Figures have shown that over half of new doctors employed in the UK have been recruited from abroad for the first time in a decade. The NHS is reportedly importing more foreign doctors than it is training as they struggle to balance their workforce with and ever increasing demand.

In 2018, there were 7,186 UK medical graduates compared with 8,116 doctors who joined the General Medical Council (GMC) register from overseas. Foreign doctors represented 53 per cent of the total. This had increased from the 6,258 registered overseas doctors in 2017 and it is the fist time they outnumbered the UK trainees since 2006.

Overall last year UK qualified doctors still made up sixty six per cent of doctors on the GMC register last year – up from sixty four per cent in 2009. The head of NHS has said it is inevitable that they would have to rely on foreign doctors and this would continue for the net ten years. Simon Stevens said moves to boost numbers should not be at the expense of the countries where they were trained.

Speaking at The Spectator Health Summit in central London, he said: ‘We need to train more health professionals in this country and that includes doctors.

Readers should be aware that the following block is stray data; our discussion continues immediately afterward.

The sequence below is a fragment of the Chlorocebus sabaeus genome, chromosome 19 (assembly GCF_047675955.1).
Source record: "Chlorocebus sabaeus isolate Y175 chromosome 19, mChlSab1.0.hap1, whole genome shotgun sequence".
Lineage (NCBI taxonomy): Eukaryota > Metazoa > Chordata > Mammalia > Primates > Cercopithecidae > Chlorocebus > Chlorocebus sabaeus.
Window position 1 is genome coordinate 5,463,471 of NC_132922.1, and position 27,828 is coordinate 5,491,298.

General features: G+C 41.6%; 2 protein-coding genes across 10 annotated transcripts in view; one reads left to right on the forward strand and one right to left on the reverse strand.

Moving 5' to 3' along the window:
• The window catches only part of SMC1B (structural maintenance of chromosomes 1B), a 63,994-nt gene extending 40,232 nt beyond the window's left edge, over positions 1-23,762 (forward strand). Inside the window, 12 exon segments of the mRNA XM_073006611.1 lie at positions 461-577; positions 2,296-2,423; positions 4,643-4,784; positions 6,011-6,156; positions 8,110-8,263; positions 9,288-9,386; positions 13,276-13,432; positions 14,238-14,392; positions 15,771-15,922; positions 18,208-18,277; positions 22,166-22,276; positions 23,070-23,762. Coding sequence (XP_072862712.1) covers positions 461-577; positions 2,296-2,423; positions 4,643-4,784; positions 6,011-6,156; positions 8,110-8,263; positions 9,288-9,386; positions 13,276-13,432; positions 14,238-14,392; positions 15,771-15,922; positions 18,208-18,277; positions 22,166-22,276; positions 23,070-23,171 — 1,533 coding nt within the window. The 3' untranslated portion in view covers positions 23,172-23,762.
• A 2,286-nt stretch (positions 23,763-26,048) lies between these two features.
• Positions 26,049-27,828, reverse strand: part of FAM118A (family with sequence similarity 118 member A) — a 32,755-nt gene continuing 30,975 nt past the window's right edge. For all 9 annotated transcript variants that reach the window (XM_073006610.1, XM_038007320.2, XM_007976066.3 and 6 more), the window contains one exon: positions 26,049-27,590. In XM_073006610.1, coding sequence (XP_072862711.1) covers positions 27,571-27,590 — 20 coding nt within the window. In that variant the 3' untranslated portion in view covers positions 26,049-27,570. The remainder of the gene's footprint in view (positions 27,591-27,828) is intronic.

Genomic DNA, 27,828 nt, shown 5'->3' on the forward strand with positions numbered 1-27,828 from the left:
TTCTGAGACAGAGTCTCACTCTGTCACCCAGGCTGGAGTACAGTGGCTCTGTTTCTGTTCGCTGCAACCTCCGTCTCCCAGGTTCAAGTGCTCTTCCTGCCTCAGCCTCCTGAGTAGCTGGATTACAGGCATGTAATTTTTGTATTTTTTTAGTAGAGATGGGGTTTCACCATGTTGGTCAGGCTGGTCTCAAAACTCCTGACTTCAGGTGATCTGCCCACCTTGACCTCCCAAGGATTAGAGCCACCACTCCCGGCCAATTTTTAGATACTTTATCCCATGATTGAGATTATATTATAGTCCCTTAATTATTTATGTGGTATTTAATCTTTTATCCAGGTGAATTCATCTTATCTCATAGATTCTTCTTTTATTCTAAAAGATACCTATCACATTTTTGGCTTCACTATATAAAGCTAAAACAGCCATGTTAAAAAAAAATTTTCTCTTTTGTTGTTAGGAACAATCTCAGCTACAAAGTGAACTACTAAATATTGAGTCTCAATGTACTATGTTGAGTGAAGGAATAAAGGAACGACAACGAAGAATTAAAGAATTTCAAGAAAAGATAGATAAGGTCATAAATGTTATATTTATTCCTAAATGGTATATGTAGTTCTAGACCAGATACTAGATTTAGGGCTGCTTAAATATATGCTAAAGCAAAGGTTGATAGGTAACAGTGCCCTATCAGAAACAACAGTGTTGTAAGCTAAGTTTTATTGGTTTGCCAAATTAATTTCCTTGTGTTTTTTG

‘We’ve got five new medical schools coming online as we speak, which will be a 25 per cent increase in undergraduate medical places. Arguably, that needs to be more.

‘In the meantime, we have always in the NHS benefited from some targeted international health professionals and I think over the next five or ten years, it’s inevitable that that’s going to continue to be the case.

‘But as we do that, we need to make sure that’s not a substitute for facing the need to plan training pipelines in this country and we need to do so in a way that is ethical so we are not denuding low-income countries of health professionals they clearly need.’

The NHS is in the midst of a recruitment crisis with more than 100,000 posts unfilled out of a workforce of 1.2million. Unions have said that staff are not dealing well with the heavy workloads, long hours, they are demanding for care and to sort out the issue of understaffing, causing record numbers to quit. In response NHS have launched a scheme to bring UK-qualified GPs back to the workforce by paying up to £18,500 in ‘relocation support’.